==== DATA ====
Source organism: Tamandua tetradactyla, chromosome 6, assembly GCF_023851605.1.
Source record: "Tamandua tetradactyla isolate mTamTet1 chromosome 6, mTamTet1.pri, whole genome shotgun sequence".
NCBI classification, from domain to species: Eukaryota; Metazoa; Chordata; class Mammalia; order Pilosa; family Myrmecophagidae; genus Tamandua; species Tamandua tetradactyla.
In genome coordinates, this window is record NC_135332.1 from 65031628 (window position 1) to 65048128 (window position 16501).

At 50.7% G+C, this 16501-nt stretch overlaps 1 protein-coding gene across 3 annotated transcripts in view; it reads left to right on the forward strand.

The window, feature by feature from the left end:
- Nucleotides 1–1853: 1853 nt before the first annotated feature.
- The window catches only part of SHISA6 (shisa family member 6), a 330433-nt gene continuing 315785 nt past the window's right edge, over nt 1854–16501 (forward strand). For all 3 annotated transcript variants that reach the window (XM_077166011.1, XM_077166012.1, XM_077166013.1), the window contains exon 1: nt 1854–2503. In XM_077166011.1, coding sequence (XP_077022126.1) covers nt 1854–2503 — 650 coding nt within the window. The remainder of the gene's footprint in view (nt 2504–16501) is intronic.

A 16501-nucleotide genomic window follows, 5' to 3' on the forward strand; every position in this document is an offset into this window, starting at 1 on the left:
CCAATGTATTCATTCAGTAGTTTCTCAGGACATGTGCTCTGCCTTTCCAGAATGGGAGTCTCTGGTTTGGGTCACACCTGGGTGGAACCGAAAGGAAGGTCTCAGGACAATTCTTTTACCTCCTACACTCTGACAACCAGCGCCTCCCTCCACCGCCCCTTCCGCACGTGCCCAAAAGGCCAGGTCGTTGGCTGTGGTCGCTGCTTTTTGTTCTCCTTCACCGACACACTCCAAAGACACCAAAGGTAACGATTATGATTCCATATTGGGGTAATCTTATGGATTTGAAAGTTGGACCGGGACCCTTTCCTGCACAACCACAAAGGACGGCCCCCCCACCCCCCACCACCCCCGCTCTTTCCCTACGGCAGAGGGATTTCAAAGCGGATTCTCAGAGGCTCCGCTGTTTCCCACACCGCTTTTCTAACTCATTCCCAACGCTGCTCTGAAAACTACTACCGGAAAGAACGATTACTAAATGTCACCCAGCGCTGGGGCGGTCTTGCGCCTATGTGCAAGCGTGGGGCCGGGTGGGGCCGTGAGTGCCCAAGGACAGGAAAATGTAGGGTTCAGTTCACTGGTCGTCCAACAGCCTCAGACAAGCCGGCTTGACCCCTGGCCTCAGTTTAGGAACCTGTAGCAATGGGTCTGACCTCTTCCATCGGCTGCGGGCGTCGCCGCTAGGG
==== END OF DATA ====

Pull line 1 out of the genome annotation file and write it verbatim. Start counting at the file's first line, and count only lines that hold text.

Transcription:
Source organism: Tamandua tetradactyla, chromosome 6, assembly GCF_023851605.1.